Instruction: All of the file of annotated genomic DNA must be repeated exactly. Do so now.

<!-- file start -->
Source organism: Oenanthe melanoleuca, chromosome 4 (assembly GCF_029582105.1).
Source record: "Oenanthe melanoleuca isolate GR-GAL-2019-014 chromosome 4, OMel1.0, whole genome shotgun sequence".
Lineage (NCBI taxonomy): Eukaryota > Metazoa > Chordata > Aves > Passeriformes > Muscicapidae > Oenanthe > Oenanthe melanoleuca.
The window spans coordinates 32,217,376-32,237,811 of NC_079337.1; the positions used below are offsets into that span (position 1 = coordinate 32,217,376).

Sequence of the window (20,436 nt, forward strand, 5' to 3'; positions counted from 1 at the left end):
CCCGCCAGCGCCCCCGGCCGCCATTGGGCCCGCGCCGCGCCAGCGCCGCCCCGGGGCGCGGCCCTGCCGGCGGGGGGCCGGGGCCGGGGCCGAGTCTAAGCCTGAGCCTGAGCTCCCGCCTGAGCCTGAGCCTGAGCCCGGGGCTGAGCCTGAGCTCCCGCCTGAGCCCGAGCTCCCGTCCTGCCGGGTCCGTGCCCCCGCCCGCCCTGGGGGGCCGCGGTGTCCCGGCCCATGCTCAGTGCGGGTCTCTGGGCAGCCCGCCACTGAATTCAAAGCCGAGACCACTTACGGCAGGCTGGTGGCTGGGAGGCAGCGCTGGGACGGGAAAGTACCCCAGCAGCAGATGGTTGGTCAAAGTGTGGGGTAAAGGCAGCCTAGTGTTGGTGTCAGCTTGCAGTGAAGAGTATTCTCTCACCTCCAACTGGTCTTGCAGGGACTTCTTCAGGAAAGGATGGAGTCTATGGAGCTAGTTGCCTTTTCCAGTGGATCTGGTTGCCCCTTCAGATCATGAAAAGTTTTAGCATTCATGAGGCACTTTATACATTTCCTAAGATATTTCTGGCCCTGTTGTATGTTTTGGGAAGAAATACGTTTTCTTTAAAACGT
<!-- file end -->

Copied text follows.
Source organism: Oenanthe melanoleuca, chromosome 4 (assembly GCF_029582105.1).
Source record: "Oenanthe melanoleuca isolate GR-GAL-2019-014 chromosome 4, OMel1.0, whole genome shotgun sequence".
Lineage (NCBI taxonomy): Eukaryota > Metazoa > Chordata > Aves > Passeriformes > Muscicapidae > Oenanthe > Oenanthe melanoleuca.
The window spans coordinates 32,217,376-32,237,811 of NC_079337.1; the positions used below are offsets into that span (position 1 = coordinate 32,217,376).

Sequence of the window (20,436 nt, forward strand, 5' to 3'; positions counted from 1 at the left end):
CCCGCCAGCGCCCCCGGCCGCCATTGGGCCCGCGCCGCGCCAGCGCCGCCCCGGGGCGCGGCCCTGCCGGCGGGGGGCCGGGGCCGGGGCCGAGTCTAAGCCTGAGCCTGAGCTCCCGCCTGAGCCTGAGCCTGAGCCCGGGGCTGAGCCTGAGCTCCCGCCTGAGCCCGAGCTCCCGTCCTGCCGGGTCCGTGCCCCCGCCCGCCCTGGGGGGCCGCGGTGTCCCGGCCCATGCTCAGTGCGGGTCTCTGGGCAGCCCGCCACTGAATTCAAAGCCGAGACCACTTACGGCAGGCTGGTGGCTGGGAGGCAGCGCTGGGACGGGAAAGTACCCCAGCAGCAGATGGTTGGTCAAAGTGTGGGGTAAAGGCAGCCTAGTGTTGGTGTCAGCTTGCAGTGAAGAGTATTCTCTCACCTCCAACTGGTCTTGCAGGGACTTCTTCAGGAAAGGATGGAGTCTATGGAGCTAGTTGCCTTTTCCAGTGGATCTGGTTGCCCCTTCAGATCATGAAAAGTTTTAGCATTCATGAGGCACTTTATACATTTCCTAAGATATTTCTGGCCCTGTTGTATGTTTTGGGAAGAAATACGTTTTCTTTAAAACGT